Electricity production across France dropped yesterday, Thursday, after workers in all 19 nuclear power stations voted to begin strikes to defend workers’ rights. Around 80 picketing workers set up a barricade of burning tyres in front of the Gravelines station.
The government is already scrambling to cope with strikes in all eight oil refineries and blockades of fuel depots. Dipping into France’s strategic oil reserves hasn’t stopped an acute petrol shortage. A vote to strike by workers at France’s main oil import terminal will only increase it.
CGT union spokesperson Marie-Claire Cailletaud said, “All the nuclear stations have voted for strikes and 12 reduced production overnight.
“The rest were to follow this morning. Electricity will certainly have to be imported.”
Striking workers and supporters cut off both fuel depots on the island of Corsica. CGT official Jean-Michel Biondi said, “We’re joining the national protest movement against the Work Law and our action will continue.
“There aren’t many workers in the depots and the bosses want to intervene to make sure the fuel gets out, but we’re not going to let them.”
The escalation of strikes against a proposed Work Law last week has demonstrated vividly how workers keep society running—and how they can shut it down.
Thursday was the eighth day of nationwide mobilisations in the two month revolt. Only one newspaper was in shops, the left wing l’Humanite. Print workers refused to print any of the others after they refused to publish an article by CGT union leader Philippe Martinez.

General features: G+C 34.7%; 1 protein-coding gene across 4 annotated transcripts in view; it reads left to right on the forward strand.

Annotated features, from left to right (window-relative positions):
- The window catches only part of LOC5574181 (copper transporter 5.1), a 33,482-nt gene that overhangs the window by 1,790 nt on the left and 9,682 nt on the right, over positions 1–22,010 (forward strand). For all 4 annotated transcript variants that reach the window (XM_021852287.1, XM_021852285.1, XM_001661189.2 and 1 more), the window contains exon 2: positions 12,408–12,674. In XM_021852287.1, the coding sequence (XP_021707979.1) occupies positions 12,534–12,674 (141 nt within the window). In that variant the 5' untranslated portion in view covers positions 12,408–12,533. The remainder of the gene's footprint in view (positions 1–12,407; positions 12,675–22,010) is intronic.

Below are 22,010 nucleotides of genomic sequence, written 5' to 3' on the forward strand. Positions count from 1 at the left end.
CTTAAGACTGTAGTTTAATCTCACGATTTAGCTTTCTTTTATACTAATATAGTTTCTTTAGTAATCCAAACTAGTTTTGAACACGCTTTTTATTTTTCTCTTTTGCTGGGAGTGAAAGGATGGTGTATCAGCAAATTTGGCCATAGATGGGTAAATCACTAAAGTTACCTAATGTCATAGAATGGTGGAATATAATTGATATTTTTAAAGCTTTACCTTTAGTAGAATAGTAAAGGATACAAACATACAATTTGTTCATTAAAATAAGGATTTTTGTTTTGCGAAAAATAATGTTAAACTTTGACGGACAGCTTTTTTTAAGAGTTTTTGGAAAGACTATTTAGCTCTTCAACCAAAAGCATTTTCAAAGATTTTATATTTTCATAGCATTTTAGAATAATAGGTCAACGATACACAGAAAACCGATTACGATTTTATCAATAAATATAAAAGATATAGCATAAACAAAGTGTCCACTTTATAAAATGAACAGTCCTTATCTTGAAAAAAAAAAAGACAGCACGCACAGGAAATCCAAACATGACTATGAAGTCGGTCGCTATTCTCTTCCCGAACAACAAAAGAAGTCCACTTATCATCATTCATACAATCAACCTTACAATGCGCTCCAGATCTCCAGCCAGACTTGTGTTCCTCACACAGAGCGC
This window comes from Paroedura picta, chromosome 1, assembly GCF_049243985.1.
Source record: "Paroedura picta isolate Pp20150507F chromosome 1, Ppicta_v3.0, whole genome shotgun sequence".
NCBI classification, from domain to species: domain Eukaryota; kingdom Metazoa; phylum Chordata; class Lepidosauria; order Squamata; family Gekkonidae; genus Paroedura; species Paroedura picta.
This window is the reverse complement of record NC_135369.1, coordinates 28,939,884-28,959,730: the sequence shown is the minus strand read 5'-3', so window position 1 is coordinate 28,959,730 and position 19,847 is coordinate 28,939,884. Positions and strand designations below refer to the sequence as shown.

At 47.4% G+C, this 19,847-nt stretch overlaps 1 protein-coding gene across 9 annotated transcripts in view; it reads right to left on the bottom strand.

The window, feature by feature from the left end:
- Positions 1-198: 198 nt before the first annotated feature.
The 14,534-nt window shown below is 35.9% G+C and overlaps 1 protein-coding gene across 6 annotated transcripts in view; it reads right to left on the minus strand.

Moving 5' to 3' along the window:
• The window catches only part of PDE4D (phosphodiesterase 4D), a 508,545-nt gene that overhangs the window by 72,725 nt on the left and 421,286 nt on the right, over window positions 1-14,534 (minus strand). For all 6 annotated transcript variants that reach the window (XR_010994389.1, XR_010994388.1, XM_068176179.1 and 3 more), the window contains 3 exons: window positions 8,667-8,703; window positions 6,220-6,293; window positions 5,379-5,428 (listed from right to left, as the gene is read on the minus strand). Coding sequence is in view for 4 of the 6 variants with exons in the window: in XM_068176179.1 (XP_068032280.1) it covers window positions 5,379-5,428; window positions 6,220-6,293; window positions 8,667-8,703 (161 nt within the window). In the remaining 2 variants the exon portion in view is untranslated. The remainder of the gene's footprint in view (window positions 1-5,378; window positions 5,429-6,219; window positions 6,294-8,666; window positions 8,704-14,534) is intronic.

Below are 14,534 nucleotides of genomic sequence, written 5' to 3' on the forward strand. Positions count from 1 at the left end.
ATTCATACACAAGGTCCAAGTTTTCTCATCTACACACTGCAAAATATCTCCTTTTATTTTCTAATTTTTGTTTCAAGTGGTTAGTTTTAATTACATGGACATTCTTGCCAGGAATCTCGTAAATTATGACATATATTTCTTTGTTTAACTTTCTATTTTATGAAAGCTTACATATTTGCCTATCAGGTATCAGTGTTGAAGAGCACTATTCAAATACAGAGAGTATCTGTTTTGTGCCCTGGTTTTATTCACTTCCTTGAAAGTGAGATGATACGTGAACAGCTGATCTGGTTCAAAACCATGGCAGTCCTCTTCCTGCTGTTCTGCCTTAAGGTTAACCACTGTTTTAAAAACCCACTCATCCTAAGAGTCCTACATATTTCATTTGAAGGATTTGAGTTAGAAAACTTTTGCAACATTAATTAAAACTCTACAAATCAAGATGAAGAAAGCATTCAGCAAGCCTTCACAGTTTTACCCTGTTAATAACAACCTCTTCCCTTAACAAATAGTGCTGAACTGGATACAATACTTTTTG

Strikers blocked the Normandy bridge over the River Seine, telling press they were motivated by the “arrogance” of prime minister Manuel Valls.
Fabien Gloa, CGT rep at the nearby Renault car factory, said, “The police turned up en masse, so we’re going to the bridge to avoid a confrontation. If they go to the bridge too it means they’re looking for a confrontation.”
Jeff Vapillon, secretary of the Force Ouvriere union branch at the Feyzin refinery, said, “About 200 people come to the picket line every day – and not the same 200. They are people who support us, and don’t have the same means to put pressure on the government themselves.”
Blockades were set up around the airport of Nantes.
Pascal Bousson, secretary of the CGT branch at the Airbus factory in Nantes, said, “We held a general meeting at the factory yesterday, and about 200 workers came and voted unanimously to begin continuous strikes – and blockades at the airport.
“We’ll stand alongside the airport workers, people who work at nearby businesses, the dockers.”
Workers not on continuous strike joined the day of action. Ferries from Portsmouth to France were cancelled and flights were disrupted due to strikes by dockers and air traffic controllers.
Rail and postal workers have held one day strikes and bus workers and others are set to join them next week. The revolt against the Work Law has also inspired more workers to come out over their own demands.
Tax workers are now on strike against office closures. Peugeot car factory workers struck against an attack on their conditions and Amazon workers besieged their warehouses for better pay.
The energy and fuel shortages are forcing many businesses to scale down their operations. The effect of strikes even led to a lower turnout in the audience of the French Open tennis tournament.